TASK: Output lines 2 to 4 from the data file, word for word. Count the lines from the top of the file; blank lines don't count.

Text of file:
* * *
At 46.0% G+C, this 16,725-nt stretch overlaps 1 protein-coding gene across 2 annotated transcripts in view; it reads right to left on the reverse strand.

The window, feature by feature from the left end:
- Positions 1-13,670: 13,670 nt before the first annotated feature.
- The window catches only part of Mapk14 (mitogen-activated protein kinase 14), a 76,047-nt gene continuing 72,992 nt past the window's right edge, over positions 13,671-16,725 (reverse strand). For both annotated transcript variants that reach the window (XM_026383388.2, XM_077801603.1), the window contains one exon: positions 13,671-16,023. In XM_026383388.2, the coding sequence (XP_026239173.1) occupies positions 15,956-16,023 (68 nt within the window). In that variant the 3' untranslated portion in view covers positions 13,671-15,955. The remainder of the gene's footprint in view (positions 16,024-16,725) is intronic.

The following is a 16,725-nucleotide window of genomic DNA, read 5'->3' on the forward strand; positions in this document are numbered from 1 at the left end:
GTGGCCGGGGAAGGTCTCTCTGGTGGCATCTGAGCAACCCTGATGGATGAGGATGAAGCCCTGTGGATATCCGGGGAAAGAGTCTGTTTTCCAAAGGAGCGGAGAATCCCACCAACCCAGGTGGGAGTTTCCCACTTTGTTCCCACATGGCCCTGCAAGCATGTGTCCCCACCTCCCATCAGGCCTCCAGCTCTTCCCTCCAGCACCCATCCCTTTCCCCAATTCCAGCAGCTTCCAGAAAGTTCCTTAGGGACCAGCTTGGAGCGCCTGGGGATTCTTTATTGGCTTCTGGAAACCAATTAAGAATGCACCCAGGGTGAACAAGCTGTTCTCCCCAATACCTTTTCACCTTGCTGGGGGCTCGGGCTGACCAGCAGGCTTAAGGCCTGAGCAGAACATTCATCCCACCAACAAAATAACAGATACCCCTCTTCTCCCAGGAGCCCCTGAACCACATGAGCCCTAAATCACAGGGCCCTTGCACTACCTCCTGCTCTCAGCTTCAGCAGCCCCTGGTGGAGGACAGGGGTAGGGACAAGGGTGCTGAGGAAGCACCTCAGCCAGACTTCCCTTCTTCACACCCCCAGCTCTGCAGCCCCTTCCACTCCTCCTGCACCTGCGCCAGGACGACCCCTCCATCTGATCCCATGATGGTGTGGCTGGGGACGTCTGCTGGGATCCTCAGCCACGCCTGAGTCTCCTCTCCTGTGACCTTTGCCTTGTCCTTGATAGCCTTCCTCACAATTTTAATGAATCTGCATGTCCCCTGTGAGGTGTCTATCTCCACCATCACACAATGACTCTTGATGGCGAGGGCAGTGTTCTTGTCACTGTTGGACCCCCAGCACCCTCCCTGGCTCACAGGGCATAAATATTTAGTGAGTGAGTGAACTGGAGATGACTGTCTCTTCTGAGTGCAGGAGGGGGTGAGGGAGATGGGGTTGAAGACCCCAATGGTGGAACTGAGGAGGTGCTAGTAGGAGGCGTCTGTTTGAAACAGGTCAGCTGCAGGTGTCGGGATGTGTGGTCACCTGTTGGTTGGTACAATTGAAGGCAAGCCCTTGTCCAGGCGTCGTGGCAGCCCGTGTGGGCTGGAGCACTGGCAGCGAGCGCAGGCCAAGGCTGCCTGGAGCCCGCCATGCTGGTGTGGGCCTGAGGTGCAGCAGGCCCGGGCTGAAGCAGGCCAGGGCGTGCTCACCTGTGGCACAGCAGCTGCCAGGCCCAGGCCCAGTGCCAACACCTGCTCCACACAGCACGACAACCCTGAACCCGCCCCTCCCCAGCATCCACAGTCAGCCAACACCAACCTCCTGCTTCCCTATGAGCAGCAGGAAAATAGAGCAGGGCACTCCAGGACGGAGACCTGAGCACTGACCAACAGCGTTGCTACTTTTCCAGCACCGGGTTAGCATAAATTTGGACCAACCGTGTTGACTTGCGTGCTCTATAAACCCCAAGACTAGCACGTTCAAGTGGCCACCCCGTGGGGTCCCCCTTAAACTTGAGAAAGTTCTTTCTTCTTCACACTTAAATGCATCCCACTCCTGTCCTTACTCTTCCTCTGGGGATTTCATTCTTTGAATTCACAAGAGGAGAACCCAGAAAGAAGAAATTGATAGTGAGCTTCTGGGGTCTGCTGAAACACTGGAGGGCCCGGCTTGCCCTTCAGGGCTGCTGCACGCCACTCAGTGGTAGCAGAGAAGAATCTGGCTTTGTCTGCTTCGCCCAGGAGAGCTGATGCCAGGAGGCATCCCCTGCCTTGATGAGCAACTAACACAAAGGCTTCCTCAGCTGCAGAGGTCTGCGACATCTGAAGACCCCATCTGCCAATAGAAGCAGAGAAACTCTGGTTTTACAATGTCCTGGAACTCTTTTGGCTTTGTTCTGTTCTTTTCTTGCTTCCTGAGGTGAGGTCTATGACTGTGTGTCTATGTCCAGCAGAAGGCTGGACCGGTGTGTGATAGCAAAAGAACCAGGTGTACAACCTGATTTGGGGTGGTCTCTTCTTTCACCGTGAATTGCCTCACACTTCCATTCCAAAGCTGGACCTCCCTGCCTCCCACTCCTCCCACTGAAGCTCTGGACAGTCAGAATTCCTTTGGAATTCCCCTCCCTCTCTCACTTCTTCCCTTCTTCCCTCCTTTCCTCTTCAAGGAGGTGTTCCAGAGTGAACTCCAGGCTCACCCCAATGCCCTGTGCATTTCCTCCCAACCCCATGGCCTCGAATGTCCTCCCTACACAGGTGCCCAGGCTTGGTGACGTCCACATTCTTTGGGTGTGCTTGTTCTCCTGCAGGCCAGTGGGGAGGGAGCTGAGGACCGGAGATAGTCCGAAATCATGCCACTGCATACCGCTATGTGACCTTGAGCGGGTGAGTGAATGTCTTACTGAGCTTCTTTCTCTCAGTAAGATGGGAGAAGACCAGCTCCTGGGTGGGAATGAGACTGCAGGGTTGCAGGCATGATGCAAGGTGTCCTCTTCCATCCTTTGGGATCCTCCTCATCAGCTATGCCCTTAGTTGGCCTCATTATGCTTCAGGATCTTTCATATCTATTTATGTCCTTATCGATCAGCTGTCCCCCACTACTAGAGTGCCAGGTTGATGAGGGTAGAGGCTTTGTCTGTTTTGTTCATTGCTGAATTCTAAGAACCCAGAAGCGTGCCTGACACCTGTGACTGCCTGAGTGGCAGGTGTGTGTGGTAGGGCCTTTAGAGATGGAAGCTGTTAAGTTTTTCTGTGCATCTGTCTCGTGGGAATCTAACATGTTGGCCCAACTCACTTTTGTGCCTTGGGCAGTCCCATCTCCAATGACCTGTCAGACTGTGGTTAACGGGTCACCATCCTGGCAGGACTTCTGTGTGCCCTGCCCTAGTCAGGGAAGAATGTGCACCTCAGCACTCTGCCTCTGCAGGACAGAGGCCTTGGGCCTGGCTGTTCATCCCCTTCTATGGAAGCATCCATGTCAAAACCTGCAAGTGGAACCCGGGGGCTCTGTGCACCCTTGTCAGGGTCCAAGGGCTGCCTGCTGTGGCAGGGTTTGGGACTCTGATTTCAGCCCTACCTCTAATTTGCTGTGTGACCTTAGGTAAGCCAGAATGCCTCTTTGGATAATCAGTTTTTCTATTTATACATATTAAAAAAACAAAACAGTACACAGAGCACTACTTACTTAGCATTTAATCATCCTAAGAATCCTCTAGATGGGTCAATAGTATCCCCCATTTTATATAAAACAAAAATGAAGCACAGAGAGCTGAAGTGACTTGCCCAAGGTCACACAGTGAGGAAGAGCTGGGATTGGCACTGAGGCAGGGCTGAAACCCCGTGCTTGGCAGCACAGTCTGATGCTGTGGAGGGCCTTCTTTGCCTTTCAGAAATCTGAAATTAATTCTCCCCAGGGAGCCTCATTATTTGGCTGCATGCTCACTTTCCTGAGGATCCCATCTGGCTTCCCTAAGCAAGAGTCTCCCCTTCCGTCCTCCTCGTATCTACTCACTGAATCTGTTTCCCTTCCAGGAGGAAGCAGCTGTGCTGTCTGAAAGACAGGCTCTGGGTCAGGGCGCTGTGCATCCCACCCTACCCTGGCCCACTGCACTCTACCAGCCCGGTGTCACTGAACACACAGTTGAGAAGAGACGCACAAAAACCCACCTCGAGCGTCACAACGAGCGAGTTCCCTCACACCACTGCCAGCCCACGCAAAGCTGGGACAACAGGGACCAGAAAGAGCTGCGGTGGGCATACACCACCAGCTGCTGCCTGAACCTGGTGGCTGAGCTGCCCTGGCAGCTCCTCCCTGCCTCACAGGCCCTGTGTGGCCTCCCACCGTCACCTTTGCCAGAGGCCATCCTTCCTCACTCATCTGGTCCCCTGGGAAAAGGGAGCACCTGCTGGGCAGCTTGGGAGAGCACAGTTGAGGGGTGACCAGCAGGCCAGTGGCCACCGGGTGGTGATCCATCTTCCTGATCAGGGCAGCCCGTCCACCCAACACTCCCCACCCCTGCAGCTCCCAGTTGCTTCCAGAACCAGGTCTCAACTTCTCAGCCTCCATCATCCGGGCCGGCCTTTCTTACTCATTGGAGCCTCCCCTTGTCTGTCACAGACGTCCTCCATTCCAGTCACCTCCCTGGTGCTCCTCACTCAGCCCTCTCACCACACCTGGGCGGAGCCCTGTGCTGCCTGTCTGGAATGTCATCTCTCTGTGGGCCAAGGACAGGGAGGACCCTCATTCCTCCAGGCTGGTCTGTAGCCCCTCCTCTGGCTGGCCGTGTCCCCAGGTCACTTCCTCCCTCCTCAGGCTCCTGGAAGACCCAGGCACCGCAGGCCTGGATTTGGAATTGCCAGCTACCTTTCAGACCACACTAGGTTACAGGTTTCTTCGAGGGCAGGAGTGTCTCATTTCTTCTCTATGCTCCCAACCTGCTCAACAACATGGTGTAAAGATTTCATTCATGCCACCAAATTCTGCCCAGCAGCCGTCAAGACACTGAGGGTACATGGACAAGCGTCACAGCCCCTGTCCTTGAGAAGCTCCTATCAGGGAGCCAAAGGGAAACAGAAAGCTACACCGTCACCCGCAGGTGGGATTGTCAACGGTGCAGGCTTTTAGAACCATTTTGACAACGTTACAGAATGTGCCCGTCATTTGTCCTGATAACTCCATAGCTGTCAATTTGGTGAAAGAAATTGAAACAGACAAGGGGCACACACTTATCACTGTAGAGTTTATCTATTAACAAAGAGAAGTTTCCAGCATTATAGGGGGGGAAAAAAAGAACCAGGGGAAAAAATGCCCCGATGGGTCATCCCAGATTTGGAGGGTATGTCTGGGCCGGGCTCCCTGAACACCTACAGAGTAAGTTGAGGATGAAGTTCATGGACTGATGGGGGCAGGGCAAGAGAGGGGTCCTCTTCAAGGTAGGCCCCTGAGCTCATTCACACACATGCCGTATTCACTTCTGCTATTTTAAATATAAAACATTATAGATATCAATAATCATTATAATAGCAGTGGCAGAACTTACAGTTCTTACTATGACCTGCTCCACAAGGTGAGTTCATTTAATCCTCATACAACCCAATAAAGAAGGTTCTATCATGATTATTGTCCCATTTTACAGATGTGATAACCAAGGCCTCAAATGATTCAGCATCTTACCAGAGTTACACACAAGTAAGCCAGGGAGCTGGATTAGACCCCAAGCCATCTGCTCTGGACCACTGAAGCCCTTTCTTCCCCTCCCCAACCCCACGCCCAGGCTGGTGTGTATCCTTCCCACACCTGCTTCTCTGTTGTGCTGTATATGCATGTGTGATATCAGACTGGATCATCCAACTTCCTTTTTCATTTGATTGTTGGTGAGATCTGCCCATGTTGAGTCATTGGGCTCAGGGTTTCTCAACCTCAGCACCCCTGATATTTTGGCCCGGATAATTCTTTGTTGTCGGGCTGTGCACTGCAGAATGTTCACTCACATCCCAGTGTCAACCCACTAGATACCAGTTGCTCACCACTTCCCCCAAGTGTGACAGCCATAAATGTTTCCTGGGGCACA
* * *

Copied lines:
The window, feature by feature from the left end:
- Positions 1-13,670: 13,670 nt before the first annotated feature.
- The window catches only part of Mapk14 (mitogen-activated protein kinase 14), a 76,047-nt gene continuing 72,992 nt past the window's right edge, over positions 13,671-16,725 (reverse strand). For both annotated transcript variants that reach the window (XM_026383388.2, XM_077801603.1), the window contains one exon: positions 13,671-16,023. In XM_026383388.2, the coding sequence (XP_026239173.1) occupies positions 15,956-16,023 (68 nt within the window). In that variant the 3' untranslated portion in view covers positions 13,671-15,955. The remainder of the gene's footprint in view (positions 16,024-16,725) is intronic.